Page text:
In the last post in the cloud computing series for beginners, we talked about the advantages of serverless computing for the fast product release cycle. In this post, we will go a little deeper in the transition from the monolithic application model, a bit older, to modern applications, which use microservices for isolated and independent development, with functional division and focused on business results.
One of the main things we should know about microservices is the history and the motivation for their adoption. The term was first used in 2005, by Peter Rodgers.
About 15-20 years ago, the most common development model was Monolithic Applications. Large applications could even be made up of smaller modules according to some technical segmentation or resource, but there was an artifact packaging for deployment on application servers.
Due to the complexity of this packaging and the difficulty of isolation between the components, it was common for a particular module with problems to also impact other modules running on the same server.
In addition to the difficulties in runtime, the fact that several components were packaged and distributed together ended up creating challenges for the development process of the product teams. To be successful in large monolithic applications, it was necessary to do an excellent roadmap organization work among several development teams. This often impacted speed and efficiency of the teams – since it is much easier to develop products and update them without impact if the team is in complete control over the deployment and updating of applications it develops.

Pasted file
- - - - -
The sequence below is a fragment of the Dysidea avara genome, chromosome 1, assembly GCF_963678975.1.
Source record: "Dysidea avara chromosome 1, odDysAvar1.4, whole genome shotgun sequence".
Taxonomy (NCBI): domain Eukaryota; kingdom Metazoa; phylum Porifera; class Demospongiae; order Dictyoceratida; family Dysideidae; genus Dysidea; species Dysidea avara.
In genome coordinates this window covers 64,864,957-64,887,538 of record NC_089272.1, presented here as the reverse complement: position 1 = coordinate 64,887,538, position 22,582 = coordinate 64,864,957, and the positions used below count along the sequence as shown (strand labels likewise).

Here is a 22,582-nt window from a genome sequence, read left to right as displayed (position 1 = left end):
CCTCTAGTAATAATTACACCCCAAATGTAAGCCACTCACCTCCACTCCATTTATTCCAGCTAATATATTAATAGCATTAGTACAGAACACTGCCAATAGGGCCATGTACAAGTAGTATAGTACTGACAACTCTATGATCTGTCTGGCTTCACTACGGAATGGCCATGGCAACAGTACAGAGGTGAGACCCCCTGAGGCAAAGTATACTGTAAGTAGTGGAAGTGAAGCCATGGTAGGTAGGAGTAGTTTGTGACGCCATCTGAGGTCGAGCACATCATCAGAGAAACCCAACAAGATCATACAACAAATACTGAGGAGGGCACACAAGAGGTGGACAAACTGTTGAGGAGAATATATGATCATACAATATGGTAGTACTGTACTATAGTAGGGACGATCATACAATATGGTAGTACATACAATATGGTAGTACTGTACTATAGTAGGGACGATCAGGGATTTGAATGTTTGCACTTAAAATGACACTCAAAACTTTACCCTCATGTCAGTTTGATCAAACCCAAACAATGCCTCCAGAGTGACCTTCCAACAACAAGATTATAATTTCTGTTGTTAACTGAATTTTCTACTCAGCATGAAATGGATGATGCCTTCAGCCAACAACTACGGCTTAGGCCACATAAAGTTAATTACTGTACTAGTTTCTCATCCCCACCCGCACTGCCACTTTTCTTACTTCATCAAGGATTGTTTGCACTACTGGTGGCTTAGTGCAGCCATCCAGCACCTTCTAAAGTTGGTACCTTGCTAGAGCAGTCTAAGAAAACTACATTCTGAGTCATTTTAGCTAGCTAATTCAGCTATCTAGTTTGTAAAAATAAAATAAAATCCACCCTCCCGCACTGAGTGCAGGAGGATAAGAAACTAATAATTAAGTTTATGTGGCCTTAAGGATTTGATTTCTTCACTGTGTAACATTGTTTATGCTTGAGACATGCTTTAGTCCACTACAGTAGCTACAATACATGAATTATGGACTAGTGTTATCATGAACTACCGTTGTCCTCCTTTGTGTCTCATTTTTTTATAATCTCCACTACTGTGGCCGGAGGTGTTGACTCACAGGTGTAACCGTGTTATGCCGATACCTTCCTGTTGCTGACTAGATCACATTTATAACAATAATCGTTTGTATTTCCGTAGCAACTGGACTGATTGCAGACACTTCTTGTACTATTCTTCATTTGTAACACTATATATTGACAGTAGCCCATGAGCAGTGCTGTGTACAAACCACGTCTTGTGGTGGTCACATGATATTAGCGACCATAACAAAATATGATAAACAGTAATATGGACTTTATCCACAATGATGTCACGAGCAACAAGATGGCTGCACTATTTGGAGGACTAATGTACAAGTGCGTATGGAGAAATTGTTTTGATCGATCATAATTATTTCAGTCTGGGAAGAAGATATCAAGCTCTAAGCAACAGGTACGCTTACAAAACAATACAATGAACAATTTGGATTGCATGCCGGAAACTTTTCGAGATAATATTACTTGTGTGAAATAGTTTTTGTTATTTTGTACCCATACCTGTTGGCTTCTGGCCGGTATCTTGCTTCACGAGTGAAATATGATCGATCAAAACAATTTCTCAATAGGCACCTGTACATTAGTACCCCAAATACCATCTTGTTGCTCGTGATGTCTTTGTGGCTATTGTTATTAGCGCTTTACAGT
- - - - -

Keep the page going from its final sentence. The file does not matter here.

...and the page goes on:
The idea of developing and packaging smaller applications has two main motivations:
It is in this context that microservices arise, a style of development architecture that divides an application into a set of smaller services with a more specific purpose. This division seeks to produce services that are:
It is necessary to clarify that there is no practical restriction on adapting monolithic applications to development models practiced natively in the cloud. It is entirely possible that an application written 20 years ago can benefit from running in the cloud instead of on-premises data centers. However, although it is possible, it is very rare to find old applications that are already well prepared to succeed in the cloud.
There are some architectural features that we often find in traditional applications that make the transition to the cloud quite difficult. There are also many cases in which legacy applications in the cloud cost more than in traditional environments without companies having any additional benefits from being in the cloud.
Microservices have technical and functional characteristics that fit very well with the models offered by cloud platforms. Some of the main benefits that companies seek when planning to migrate to the cloud are:
The cloud adoption movement is not new, with early-adopters building cloud-based applications for more than 10 years. However, traditional companies that make up more than 80% of the world economy are still in the first steps of adoption and migration to the cloud.
As the applications of these companies have a mostly pre-cloud model, most of them are not prepared to run successfully in the cloud. In order to reach the excellent level of adaptation to the characteristics of the cloud, it is necessary to modernize applications in some aspects of architecture and development process.
We will have other more detailed articles covering this process in more depth, but we leave a great reference of what is normally needed: Twelve Factor-App.
In 2016, Amazon Web Services proposed an approach with 6 possible paths to the migration of any application or product to the cloud. Although the details of the migration process can be quite complex, analyzing the options we have is not difficult to understand. Which are: